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A Dutch designer has created a lamp that needs no electricity: it consists of a glass tube filled with bioluminescent bacteria taken from octopuses and suspended in a saltwater solution. All it needs in order to light up is a gentle tap every so often to keep it swaying. It’s not uncommon for designers to be inspired by the beauty of nature , but Ambio takes it a bit further. In a complete marriage of design and biology, Teresa van Dongen developed her glowing lamp as her graduation project at Design Academy Eindhoven. Read the rest of Ambio lamp glows with bioluminescent bacteria instead of electricity Permalink | Add to del.icio.us | digg Post tags: bacteria , bioluminescence , bioluminescent , Design Academy Eindhoven , dutch , dutch design , lamp , Light , Netherlands , ocean life , Octopus , sea life , Teresa van Dongen

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Ambio lamp glows with bioluminescent bacteria instead of electricity

Jason deCaires Taylor’s Newest Underwater Sculpture ‘Ocean Atlas’ Will Blow Your Mind

October 20, 2014 by  
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Read the rest of Jason deCaires Taylor’s Newest Underwater Sculpture ‘Ocean Atlas’ Will Blow Your Mind Permalink | Add to del.icio.us | digg Post tags: Art , B.R.E.E.F , bahamas art , Bahamas Reef Environment Educational Foundation , coral reef protection , jason decaires taylor , Ocean Atlas , ocean initiatives , ocean life , ocean reefs , Sir Nicholas Nuttall , stressed natural reef , underwater sculpture , underwater sculpture garden

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Jason deCaires Taylor’s Newest Underwater Sculpture ‘Ocean Atlas’ Will Blow Your Mind

Bycatch: There’s More Than Just Your Seafood on the Line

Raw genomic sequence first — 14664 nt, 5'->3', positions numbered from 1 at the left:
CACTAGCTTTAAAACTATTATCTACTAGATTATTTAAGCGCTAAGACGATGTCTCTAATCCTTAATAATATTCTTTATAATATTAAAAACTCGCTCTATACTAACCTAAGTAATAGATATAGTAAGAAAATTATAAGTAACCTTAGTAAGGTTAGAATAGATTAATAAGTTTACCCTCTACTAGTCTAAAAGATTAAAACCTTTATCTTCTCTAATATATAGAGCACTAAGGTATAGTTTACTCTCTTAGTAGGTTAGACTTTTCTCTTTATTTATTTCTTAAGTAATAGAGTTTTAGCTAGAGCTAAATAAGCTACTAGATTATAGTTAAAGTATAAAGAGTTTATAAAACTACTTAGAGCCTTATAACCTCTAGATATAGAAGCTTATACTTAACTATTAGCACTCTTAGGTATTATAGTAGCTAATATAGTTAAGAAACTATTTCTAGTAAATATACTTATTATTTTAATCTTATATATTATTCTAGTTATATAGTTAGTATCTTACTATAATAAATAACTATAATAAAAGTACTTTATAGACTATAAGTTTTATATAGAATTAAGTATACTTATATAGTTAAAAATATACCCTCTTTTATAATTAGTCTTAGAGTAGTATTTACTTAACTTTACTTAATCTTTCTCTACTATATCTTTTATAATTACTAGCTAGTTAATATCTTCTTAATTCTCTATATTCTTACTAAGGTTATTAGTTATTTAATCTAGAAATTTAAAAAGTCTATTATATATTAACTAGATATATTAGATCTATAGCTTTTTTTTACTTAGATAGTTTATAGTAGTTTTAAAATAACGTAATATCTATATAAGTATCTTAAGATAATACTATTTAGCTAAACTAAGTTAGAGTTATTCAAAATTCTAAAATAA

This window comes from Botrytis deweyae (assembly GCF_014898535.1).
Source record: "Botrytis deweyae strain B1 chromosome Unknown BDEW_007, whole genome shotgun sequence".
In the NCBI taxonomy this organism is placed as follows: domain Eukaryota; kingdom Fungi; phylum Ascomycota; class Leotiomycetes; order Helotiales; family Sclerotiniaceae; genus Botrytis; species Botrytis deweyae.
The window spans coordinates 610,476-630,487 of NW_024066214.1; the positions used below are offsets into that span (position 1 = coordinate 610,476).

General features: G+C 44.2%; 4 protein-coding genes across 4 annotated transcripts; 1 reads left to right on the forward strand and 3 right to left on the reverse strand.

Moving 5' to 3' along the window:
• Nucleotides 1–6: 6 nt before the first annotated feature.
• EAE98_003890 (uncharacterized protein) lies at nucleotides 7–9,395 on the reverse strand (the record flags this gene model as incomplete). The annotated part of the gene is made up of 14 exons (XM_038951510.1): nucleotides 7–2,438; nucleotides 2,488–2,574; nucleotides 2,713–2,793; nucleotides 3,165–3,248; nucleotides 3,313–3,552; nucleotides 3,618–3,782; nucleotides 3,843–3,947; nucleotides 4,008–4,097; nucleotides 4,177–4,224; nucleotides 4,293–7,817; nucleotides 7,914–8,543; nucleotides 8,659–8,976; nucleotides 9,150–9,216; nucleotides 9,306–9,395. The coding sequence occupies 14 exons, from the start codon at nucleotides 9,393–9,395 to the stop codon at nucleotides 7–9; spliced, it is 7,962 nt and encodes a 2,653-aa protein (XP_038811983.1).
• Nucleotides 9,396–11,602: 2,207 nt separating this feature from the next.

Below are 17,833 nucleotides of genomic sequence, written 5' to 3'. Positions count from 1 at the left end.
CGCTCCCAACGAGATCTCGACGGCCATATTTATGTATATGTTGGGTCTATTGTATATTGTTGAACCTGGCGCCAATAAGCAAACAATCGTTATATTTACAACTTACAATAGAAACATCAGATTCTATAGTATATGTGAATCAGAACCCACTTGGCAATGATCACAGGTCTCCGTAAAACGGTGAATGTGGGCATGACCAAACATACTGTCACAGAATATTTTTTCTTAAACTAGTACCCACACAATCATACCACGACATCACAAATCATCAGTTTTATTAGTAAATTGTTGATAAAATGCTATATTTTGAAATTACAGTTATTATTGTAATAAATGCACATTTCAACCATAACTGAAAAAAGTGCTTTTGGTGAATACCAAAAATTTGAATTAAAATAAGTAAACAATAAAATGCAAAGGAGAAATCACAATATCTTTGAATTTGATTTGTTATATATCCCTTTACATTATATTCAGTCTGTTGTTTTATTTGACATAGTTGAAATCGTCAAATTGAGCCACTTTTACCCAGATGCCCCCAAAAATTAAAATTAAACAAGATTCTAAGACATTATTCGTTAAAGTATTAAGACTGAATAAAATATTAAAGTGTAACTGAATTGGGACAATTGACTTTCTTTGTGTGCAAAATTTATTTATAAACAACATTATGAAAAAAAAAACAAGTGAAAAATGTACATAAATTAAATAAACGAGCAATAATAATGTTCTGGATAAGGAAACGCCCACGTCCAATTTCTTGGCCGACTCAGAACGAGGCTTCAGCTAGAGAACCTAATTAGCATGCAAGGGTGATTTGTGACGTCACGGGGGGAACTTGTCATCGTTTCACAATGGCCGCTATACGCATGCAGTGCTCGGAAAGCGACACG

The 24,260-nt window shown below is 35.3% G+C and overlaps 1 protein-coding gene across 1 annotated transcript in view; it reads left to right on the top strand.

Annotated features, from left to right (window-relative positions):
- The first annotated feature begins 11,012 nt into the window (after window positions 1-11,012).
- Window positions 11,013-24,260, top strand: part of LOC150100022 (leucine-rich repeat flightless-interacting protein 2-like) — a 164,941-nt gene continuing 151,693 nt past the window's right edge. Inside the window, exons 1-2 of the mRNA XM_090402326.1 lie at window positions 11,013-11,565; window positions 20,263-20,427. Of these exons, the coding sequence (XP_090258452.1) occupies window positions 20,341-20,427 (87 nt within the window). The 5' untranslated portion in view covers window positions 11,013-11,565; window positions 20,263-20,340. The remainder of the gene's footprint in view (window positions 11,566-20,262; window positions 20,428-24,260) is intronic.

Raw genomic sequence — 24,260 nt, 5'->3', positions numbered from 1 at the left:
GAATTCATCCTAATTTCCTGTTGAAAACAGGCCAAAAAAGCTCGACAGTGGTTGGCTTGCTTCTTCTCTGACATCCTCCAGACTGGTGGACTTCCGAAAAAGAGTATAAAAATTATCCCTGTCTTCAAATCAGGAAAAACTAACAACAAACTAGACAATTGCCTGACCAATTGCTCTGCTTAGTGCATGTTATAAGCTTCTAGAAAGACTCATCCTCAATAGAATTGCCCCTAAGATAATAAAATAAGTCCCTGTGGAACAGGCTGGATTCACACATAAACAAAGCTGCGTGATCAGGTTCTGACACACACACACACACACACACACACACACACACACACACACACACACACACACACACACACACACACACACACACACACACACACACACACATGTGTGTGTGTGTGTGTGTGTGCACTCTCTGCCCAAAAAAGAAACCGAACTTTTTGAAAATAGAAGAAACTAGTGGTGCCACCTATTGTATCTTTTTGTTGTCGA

April 3, 2014 by  
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Americans love to eat seafood . In fact, seafood consumption in the United States has grown 50 percent in the last 50 years, with shrimp, tuna and salmon topping the list as most popular choices. What many people may not know, however, is that their shrimp cocktail or swordfish steak may come with a side-order of dead sea turtle, dolphin or shark. Bycatch , the catch of non-target fish and ocean wildlife, is a persistent threat to marine ecosystems around the world. According to some estimates, bycatch may amount to 40 percent of the world’s fishing catch, totaling 63 billion pounds a year. Read the rest of Bycatch: There’s More Than Just Your Seafood on the Line Permalink | Add to del.icio.us | digg Post tags: Animals , by-catch , bycatch , environmental destruction , environmental issues , fish , ocean , ocean life , ocean wildlife , Oceana , S.H.R.I.M.P. , salmon , seafood , water issues        

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Bycatch: There’s More Than Just Your Seafood on the Line

Fantasized: Belgian Designer Creates Livable Products Out of Discarded Fans

April 3, 2014 by